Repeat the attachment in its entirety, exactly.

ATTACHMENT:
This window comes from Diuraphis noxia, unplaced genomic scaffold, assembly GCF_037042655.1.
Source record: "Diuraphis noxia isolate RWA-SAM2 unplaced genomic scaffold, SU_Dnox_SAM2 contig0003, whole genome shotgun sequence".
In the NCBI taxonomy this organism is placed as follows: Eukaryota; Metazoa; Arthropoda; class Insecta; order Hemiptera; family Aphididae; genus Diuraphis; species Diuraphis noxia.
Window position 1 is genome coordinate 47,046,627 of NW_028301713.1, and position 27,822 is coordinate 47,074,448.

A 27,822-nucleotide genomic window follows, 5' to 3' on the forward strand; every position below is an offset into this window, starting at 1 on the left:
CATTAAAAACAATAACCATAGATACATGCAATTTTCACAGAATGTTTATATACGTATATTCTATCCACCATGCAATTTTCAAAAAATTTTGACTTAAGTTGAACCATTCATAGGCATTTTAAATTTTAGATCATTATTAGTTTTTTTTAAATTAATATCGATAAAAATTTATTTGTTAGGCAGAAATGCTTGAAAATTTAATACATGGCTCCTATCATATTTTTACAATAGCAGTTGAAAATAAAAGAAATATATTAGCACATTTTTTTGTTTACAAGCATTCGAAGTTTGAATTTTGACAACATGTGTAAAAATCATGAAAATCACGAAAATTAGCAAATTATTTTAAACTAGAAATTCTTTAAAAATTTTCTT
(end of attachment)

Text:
This window comes from Diuraphis noxia, unplaced genomic scaffold, assembly GCF_037042655.1.
Source record: "Diuraphis noxia isolate RWA-SAM2 unplaced genomic scaffold, SU_Dnox_SAM2 contig0003, whole genome shotgun sequence".
In the NCBI taxonomy this organism is placed as follows: Eukaryota; Metazoa; Arthropoda; class Insecta; order Hemiptera; family Aphididae; genus Diuraphis; species Diuraphis noxia.
Window position 1 is genome coordinate 47,046,627 of NW_028301713.1, and position 27,822 is coordinate 47,074,448.

A 27,822-nucleotide genomic window follows, 5' to 3' on the forward strand; every position below is an offset into this window, starting at 1 on the left:
CATTAAAAACAATAACCATAGATACATGCAATTTTCACAGAATGTTTATATACGTATATTCTATCCACCATGCAATTTTCAAAAAATTTTGACTTAAGTTGAACCATTCATAGGCATTTTAAATTTTAGATCATTATTAGTTTTTTTTAAATTAATATCGATAAAAATTTATTTGTTAGGCAGAAATGCTTGAAAATTTAATACATGGCTCCTATCATATTTTTACAATAGCAGTTGAAAATAAAAGAAATATATTAGCACATTTTTTTGTTTACAAGCATTCGAAGTTTGAATTTTGACAACATGTGTAAAAATCATGAAAATCACGAAAATTAGCAAATTATTTTAAACTAGAAATTCTTTAAAAATTTTCTT